This article is about
- Right Source
- Right Rate
- Right Time
- Right Place
If you were asked how good your N management (source, rate, timing, and place of application) was for the crop(s) on each of your fields this past year, how would you answer? Was N managed at the optimum, most economically rewarding rate? Unless on-farm replicated N management comparisons were made, it would probably just be a guessing game.
The effectiveness of a given N management program, and the efficiency with which the crop utilizes the applied N, will vary greatly with weather conditions, year in and year out. In an attempt to be as efficient as possible, it’s common practice to use local university research results to guide initial management decisions, but then make modifications based on field observations and experiences.
Unless we actively monitor the crop’s N status during the growing season, we never really know how well nourished the crop is or was until harvest time. End-of-season crop assessments and documentation of yields on each field, in and of themselves, can provide important feedback on past decisions and help to influence future N management directions. But such measures are merely looks in the rear-view mirror.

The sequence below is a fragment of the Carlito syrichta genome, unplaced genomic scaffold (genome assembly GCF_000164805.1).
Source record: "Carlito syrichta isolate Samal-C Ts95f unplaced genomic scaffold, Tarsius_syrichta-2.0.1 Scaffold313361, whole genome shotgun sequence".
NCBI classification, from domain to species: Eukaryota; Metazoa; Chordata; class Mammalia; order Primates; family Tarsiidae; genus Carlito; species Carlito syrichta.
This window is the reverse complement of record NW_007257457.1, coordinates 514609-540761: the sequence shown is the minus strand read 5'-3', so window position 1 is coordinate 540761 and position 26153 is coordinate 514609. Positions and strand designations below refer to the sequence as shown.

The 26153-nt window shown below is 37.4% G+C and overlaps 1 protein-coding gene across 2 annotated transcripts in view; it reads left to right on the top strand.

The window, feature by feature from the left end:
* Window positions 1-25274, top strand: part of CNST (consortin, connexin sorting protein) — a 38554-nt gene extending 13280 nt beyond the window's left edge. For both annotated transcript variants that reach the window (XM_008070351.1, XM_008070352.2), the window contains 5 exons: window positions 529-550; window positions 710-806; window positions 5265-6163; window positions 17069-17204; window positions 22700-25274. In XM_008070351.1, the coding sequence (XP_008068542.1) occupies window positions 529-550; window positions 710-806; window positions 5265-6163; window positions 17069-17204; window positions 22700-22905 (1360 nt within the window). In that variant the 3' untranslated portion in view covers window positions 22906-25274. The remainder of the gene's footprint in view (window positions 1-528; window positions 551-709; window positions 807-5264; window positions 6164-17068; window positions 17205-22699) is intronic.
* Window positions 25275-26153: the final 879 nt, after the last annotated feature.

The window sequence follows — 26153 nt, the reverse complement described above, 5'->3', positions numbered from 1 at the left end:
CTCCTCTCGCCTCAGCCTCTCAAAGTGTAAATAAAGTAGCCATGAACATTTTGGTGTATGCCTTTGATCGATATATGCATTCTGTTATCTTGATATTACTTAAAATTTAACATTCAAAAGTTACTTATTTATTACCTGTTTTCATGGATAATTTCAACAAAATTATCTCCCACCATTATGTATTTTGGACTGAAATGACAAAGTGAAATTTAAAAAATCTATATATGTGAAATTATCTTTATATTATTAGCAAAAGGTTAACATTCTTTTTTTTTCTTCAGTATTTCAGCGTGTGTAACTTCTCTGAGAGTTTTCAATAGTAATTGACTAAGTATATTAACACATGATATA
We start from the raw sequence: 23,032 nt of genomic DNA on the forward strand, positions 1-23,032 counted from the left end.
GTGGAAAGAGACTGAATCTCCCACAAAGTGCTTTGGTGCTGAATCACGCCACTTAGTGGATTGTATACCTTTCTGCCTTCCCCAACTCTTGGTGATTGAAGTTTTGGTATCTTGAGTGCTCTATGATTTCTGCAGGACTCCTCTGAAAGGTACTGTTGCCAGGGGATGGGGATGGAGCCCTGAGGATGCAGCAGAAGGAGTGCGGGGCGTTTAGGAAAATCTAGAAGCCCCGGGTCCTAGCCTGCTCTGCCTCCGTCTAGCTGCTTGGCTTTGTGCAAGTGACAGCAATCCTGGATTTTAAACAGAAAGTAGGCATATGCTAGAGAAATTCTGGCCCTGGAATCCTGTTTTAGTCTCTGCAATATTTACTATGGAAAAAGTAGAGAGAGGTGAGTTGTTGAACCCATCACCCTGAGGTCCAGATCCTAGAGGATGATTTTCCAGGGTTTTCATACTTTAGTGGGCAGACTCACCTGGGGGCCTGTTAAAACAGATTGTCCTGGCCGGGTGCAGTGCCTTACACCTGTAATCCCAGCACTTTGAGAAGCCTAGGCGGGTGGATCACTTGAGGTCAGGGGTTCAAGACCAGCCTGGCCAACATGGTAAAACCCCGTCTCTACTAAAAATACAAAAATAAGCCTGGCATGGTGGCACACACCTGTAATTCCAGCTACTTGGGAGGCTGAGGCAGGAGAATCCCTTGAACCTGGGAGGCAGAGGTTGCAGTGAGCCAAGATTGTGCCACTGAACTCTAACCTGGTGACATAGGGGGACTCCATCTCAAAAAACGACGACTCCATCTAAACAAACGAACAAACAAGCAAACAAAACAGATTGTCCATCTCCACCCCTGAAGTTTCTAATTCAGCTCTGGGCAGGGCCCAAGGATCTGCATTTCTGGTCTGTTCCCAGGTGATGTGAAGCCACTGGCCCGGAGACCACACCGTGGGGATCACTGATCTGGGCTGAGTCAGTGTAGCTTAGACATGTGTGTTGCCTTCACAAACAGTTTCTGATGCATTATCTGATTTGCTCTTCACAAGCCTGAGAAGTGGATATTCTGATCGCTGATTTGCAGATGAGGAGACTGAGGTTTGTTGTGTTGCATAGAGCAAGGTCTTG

Yet, the importance of those “after-the-fact” looks in the rear-view mirror should not be downplayed. When crop yield is evaluated per unit of N applied (e.g. bushels, hundred weight, tons, or bales per pound of N ap- plied per acre), and those values are tracked for each field each year, over a period of years, a great deal can be learned. There are other ways to measure crop N use efficiency, but these calculated values serve as perhaps the most practical field-level measure of N use efficiency. An upward trend in the calculated values over time implies that N use efficiency may be improving. If the trend in values of yield per unit of applied N is flat or declining over time, then closer scrutiny of the N management program, and possibly a detailed assessment of the entire crop management system, is called for.
To begin moving your N management program toward greater effectiveness and efficiency, and to help improve your bottom line while protecting the environment from controllable N losses, start with some simple calculations for each field on your farm. Divide crop yield by the applied N rate, and plot the values for each year, on each field. The results may reveal your prowess as a top-notch N manager … or they could serve as important indicators of the need for an N management tune-up. Either way, tracking N use efficiency for each field can be just as important as monitoring the milking performance of a dairy cow. Without performance records, it is difficult to make critical management decisions that are essential to remaining competitive in the farming business.
Snyder, Dr. Cliffort S., "Tracking Nitrogen Use Efficiency on Your Farm: Tips for Triumph," IPNI Plant Nutrition TODAY, Winter 2010-2011, No. 6, www.ipni.net